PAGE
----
This indeed returns my set baud factor (63036).



This doesn't return the enable.  data is still set to previous value.

My 232-USB dongle doens't see any traffic in/out from the Labjack FIO 4/5 pins with an offset of 4.

There isn't a LJControlPanel option to enable serial comms, so I'm not sure what else I can do to verify.  

labjack support's picture

For sanity, I recommend a loop-back test. Most of our example packages have an ASYNCH example to look at. For C++ it is VC6_LJUD.zip\VC6_LJUD\U3 Specific\U3_Asynch
I am told that the LJ_chASYNCH_ENABLE does not work for sanity checking. Something about the way the driver tracks things.
Once the loop-back test works we can move onto your dongle. My best guess atm is that either we have a logic level or handshaking issue. RS232 usually runs on a ±9-12V logic. To talk to the U3's 3.3V logic we either need something like a FTDI cable or a MAX232 translation chip.
So first step is the loop-back test. Then we need to look into what the USB-232 dongle is expecting for logic levels.
ElectroLund's picture

Ok, I have the RX side working.  I can send ASCII characters from my terminal app via low voltage RS232 USB dongle directly into my LabJack FIO5 RX pin.  I get all data perfectly.

Now for transmit.  I get nothing from the Labjack and my CVI program.  Using the example above (eGetPtr method):

int size = 3; char buffer[3] = {"0", "1", "3"); eGetPtr(handle, LJ_ioASYNCH_COMMUNICATION, LJ_chASYNCH_TX, &size, buffer);


Nothing comes over to my terminal app. I tried replacing my wires, no change.

The U3 Asynch example code uses eGet instead.  I tried that method, same results.

labjack support's picture

I would test by connecting the Tx pin of the U3 to the Rx. If you get data then we know something is going out on the Tx line and we need look upstream. If we do not get data the problem is with the U3 or host application.

If you have an oscilloscope available we can use that to check whether there is anything coming out of the U3.

Also, I ran a quick test using the "Asynch Simple U3 U6.vi" example. I connected FIO5 to FIO4 and the data transmitted was read back. Did you ever try a loopback test?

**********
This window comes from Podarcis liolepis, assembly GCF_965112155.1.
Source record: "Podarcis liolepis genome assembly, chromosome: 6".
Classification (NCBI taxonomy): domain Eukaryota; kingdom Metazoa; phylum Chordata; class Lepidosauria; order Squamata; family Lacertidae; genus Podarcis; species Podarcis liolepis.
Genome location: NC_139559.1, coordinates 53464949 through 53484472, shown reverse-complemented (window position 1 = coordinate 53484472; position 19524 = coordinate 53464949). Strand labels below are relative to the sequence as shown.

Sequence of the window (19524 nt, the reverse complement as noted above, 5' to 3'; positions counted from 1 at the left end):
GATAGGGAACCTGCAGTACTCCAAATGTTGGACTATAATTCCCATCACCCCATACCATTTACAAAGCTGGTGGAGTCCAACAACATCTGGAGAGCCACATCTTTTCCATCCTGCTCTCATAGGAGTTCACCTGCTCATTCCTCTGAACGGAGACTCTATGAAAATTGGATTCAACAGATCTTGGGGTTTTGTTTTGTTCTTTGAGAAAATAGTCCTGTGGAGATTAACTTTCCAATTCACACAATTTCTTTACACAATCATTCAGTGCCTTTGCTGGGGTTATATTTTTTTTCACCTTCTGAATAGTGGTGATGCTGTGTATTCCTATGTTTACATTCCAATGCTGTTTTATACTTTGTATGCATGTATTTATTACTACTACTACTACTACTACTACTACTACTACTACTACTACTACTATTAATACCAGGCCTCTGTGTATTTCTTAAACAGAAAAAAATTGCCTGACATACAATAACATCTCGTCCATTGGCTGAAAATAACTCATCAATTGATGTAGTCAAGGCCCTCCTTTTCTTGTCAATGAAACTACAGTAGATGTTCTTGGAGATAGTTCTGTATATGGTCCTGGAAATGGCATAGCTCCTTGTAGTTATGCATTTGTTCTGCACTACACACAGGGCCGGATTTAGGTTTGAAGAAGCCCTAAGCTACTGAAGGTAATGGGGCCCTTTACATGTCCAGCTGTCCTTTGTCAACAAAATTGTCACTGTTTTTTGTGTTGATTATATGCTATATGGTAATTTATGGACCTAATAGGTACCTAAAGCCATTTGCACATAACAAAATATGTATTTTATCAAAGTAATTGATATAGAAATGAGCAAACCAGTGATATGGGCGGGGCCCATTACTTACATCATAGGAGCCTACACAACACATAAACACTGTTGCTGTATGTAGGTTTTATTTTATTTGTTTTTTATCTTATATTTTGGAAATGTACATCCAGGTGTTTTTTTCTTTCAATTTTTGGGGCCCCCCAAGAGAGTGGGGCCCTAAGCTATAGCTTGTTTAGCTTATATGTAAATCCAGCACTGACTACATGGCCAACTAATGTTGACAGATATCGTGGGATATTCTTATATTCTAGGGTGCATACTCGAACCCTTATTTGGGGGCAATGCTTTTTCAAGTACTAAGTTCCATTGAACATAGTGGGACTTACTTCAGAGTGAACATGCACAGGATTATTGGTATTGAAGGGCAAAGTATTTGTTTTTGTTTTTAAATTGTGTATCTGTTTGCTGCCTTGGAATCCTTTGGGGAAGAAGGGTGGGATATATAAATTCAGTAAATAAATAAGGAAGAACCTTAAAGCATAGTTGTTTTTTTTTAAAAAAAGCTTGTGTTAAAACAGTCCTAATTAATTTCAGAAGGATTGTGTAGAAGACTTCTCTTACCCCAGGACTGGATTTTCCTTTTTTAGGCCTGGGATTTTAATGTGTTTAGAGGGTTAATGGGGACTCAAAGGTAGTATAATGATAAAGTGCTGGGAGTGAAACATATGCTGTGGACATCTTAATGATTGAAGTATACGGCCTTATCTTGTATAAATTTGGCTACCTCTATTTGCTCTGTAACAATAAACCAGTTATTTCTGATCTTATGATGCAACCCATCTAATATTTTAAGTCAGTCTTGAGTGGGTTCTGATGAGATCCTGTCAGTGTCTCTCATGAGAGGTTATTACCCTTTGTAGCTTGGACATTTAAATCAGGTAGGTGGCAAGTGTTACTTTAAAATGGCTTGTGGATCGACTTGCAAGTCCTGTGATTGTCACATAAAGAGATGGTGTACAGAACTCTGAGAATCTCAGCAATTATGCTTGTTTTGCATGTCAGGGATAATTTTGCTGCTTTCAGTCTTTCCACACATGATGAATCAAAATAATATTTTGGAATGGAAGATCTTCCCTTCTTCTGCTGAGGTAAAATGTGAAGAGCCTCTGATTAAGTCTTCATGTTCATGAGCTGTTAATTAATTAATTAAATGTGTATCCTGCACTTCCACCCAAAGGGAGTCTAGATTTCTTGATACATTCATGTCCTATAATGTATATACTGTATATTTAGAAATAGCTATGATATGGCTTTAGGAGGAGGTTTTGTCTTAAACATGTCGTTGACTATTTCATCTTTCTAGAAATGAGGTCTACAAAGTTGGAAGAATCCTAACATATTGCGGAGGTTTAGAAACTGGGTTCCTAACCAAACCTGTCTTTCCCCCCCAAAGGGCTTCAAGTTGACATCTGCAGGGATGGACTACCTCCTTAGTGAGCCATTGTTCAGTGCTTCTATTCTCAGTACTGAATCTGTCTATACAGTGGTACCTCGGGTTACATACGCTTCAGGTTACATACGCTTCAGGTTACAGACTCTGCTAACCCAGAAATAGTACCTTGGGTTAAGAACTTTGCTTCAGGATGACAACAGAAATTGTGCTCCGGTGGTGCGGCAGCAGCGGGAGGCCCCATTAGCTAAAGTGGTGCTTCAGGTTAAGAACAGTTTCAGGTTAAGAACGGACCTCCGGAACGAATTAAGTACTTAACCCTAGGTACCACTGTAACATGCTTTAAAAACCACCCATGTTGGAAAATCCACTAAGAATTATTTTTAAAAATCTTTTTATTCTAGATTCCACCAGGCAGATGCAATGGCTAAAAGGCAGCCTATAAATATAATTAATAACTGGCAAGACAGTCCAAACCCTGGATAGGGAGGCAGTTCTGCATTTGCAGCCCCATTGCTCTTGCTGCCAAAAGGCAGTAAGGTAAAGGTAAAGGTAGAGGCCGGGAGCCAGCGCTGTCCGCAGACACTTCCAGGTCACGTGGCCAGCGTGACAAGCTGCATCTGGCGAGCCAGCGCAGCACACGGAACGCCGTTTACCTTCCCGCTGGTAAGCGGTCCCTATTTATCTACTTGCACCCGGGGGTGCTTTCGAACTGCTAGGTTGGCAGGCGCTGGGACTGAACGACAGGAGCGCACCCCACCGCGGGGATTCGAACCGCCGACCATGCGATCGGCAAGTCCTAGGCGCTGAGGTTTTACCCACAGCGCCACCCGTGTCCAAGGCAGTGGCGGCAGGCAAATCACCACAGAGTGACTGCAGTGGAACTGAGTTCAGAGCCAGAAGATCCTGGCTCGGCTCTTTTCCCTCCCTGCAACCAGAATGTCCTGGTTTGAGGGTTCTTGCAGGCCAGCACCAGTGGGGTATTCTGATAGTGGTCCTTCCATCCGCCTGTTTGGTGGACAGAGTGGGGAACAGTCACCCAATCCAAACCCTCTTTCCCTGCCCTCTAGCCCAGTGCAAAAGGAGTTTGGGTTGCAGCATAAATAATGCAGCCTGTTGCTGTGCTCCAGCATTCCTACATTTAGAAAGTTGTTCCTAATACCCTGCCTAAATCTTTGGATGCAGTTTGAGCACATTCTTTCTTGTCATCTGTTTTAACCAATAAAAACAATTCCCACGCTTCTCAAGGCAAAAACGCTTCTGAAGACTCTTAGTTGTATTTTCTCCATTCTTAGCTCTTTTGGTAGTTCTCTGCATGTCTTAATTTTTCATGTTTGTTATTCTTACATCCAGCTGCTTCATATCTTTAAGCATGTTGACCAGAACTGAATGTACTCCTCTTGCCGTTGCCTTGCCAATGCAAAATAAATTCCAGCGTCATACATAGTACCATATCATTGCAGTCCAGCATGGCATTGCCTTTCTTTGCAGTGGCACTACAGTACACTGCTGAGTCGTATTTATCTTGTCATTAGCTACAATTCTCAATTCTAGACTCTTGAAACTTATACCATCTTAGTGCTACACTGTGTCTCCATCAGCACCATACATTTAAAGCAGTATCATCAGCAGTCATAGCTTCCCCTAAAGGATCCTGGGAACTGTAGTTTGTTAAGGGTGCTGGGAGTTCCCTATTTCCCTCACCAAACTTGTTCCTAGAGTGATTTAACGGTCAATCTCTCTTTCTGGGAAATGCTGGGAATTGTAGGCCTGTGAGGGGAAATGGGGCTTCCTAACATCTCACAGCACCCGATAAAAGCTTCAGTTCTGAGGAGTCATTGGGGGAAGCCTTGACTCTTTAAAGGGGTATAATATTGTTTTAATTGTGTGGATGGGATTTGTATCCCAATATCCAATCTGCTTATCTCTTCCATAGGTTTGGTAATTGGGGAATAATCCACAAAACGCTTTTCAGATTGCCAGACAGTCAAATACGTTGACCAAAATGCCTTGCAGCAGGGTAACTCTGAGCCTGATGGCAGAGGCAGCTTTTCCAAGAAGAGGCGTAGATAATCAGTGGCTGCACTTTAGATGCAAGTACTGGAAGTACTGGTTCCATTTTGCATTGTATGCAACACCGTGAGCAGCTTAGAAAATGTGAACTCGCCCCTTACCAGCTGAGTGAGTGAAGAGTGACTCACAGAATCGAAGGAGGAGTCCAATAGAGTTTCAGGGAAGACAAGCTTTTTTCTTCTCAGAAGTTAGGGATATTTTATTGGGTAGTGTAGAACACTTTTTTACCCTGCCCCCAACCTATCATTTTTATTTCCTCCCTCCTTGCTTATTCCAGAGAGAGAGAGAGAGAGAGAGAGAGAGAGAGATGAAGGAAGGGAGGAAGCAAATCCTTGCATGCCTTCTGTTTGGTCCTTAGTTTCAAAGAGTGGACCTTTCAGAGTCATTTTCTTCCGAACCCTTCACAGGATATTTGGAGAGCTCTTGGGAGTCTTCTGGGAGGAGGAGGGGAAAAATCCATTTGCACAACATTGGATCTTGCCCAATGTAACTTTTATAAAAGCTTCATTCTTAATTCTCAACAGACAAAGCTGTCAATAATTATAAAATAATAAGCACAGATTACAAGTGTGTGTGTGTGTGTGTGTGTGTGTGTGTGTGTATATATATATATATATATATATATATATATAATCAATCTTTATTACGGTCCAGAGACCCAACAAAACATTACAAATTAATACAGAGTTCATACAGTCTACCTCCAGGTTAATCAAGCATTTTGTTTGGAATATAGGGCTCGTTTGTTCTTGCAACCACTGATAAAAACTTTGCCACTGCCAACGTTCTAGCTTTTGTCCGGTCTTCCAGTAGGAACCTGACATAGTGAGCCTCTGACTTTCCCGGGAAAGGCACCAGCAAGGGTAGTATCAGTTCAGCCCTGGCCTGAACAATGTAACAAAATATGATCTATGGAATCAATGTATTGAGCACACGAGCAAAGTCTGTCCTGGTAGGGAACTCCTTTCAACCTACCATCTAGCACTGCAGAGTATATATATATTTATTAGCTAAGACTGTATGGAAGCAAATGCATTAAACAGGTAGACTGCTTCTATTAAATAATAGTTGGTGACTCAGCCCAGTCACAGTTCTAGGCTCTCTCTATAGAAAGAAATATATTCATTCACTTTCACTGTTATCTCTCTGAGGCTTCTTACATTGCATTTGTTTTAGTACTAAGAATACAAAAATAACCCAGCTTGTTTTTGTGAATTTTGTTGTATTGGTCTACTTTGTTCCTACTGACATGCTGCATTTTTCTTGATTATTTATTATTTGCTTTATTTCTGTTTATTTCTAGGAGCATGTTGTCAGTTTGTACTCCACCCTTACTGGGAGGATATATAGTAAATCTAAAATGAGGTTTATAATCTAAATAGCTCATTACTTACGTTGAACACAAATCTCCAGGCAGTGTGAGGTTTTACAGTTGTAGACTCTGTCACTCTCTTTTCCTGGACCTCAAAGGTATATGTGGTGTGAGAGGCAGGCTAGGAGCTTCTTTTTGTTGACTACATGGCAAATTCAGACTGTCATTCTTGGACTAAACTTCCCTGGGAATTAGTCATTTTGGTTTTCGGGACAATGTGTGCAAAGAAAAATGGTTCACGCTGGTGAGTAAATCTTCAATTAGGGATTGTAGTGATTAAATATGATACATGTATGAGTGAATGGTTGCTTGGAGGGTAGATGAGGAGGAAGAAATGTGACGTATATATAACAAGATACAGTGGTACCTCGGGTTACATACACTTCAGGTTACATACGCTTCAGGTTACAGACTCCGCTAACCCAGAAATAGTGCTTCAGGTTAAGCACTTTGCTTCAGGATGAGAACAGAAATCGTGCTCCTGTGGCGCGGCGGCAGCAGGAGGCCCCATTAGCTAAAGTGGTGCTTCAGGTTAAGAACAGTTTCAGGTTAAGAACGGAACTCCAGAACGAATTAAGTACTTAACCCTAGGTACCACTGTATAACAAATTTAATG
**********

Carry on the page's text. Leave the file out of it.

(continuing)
We should also consider the possibility of a damaged IO. Make sure that without anything other than a DMM connected, the IO will toggle as expected.


ElectroLund's picture

Very curiously, if I do the transmit nothing trick mentioned by someone else in the forums, I get back the correct number of bytes in the receive buffer.  So at least that much of the transmit attempt is working.

Meanwhile, I hooked up a scope.  I can trigger nicely on my receiver and see characters come from my PC.  But on the TX out of the U3, it's all quiet.

labjack support's picture

Oh man, what are we missing.

Are you using C++? Have you tried the C example?

I tested the C++ example "U3_Asynch" on my U3 and it worked as expected.


C++ examples:


ElectroLund's picture

I finally got this working with a clear head.  :)  Turned out to be that I wasn't sending the number of outgoing bytes correctly.  ePut takes a double and my casting was killing the value apparently.  Thanks for your help!

ElectroLund's picture

Good thought.  Ok, I connected RX (FIO5) to TX (FIO4), no other hardware.  I transmit out a packet and nothing comings in.

I then tried a different set of IO by changing my timer offset from 4 to 6 and then change pins to FIO7/5.  Still nothing.  I then connected out to my RS232 terminal and continue to see transmit out of the PC receive correctly into the U3. 

I'll get a scope next, but there's something wrong with the transmit side of this setup, across IO pins.

ElectroLund's picture

Is there a way I could use the LJ_chASYNCH_RX but only request N bytes?  The manual makes it pretty clear there is not.

the Value parameter returns the size of the Asynch buffer before the read. If the size is 32 bytes or less, that is how many bytes were read. If the size is more than 32 bytes, then the call read 32 this time and there are still bytes left in the buffer.

And I could set up my own memory FIFO but that's a pain.  Wondering if there's some undocumented trick to do this.  

labjack support's picture

There is not any way to request less than 32 bytes if there are 32 bytes or more in the buffer. Firmware will always return the oldest 32 bytes in the buffer.